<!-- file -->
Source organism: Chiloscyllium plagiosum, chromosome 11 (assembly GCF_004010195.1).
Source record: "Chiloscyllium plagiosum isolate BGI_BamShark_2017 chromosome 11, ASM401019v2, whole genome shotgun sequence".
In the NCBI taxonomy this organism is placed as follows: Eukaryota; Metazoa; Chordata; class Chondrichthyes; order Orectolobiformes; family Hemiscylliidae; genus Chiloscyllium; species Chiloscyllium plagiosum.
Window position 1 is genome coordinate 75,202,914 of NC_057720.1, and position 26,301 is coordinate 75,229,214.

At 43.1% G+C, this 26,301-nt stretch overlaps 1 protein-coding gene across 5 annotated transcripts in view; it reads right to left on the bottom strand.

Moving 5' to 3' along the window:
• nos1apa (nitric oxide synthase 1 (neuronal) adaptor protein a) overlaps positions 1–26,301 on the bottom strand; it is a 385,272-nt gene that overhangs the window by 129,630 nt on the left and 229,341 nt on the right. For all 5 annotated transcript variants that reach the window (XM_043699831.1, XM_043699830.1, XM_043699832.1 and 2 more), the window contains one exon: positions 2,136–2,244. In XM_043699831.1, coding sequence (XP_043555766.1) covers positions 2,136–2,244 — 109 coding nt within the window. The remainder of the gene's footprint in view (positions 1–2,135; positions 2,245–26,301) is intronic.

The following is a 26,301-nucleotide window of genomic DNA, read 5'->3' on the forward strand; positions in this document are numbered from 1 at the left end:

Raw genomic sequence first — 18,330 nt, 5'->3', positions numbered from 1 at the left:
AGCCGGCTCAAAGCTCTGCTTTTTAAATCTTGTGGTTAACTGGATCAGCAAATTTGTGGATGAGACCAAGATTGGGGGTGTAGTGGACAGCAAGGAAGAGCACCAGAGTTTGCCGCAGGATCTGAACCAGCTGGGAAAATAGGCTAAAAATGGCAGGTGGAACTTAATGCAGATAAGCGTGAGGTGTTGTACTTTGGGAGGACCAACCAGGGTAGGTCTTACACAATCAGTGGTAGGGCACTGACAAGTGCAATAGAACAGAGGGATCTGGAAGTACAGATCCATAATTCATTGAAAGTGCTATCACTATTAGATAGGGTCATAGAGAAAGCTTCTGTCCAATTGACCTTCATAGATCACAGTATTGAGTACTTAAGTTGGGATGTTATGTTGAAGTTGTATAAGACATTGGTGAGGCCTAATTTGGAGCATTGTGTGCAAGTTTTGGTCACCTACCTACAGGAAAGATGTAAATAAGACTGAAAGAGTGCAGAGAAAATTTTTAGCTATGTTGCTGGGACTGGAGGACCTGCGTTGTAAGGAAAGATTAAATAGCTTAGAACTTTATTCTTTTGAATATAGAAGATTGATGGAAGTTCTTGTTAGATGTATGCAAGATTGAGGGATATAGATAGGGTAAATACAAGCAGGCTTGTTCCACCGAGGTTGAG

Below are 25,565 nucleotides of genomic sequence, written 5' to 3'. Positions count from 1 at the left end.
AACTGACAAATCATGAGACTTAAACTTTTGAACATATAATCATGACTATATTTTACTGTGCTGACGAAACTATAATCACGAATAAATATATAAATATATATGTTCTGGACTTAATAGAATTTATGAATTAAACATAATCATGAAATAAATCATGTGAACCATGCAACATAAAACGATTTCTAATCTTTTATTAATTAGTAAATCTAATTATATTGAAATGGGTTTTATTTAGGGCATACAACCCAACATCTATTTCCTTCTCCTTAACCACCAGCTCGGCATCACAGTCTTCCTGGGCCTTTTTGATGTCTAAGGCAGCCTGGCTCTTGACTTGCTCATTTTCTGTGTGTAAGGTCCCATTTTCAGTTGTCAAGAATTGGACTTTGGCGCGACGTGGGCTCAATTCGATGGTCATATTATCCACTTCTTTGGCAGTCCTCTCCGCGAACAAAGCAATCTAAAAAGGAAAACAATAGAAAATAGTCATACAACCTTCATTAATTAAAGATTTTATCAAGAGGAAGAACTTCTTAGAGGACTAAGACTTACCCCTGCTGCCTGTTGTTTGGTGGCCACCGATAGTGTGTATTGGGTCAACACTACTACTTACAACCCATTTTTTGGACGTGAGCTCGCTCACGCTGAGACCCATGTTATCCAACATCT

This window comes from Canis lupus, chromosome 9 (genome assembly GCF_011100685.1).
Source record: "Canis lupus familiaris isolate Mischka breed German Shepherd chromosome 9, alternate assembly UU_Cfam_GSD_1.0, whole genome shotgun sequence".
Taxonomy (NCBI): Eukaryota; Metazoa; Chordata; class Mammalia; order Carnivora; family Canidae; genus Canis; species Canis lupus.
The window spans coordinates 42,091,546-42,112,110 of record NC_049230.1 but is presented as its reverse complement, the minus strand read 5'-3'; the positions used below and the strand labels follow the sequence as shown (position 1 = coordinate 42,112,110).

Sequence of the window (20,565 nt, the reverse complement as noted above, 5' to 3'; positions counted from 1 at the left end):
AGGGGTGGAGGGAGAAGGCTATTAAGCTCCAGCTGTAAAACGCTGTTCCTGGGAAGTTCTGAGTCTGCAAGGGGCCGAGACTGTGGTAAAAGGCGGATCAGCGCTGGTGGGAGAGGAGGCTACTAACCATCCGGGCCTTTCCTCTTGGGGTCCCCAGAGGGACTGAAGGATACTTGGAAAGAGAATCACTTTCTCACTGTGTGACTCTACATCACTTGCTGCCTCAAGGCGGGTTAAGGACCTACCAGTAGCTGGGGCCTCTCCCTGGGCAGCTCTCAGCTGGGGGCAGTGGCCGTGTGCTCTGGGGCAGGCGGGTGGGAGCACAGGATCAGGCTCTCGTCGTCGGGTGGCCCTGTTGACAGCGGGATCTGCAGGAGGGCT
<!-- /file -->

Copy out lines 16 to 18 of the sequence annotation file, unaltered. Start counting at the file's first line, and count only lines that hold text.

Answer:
The window spans coordinates 42,091,546-42,112,110 of record NC_049230.1 but is presented as its reverse complement, the minus strand read 5'-3'; the positions used below and the strand labels follow the sequence as shown (position 1 = coordinate 42,112,110).

Sequence of the window (20,565 nt, the reverse complement as noted above, 5' to 3'; positions counted from 1 at the left end):
AGGGGTGGAGGGAGAAGGCTATTAAGCTCCAGCTGTAAAACGCTGTTCCTGGGAAGTTCTGAGTCTGCAAGGGGCCGAGACTGTGGTAAAAGGCGGATCAGCGCTGGTGGGAGAGGAGGCTACTAACCATCCGGGCCTTTCCTCTTGGGGTCCCCAGAGGGACTGAAGGATACTTGGAAAGAGAATCACTTTCTCACTGTGTGACTCTACATCACTTGCTGCCTCAAGGCGGGTTAAGGACCTACCAGTAGCTGGGGCCTCTCCCTGGGCAGCTCTCAGCTGGGGGCAGTGGCCGTGTGCTCTGGGGCAGGCGGGTGGGAGCACAGGATCAGGCTCTCGTCGTCGGGTGGCCCTGTTGACAGCGGGATCTGCAGGAGGGCT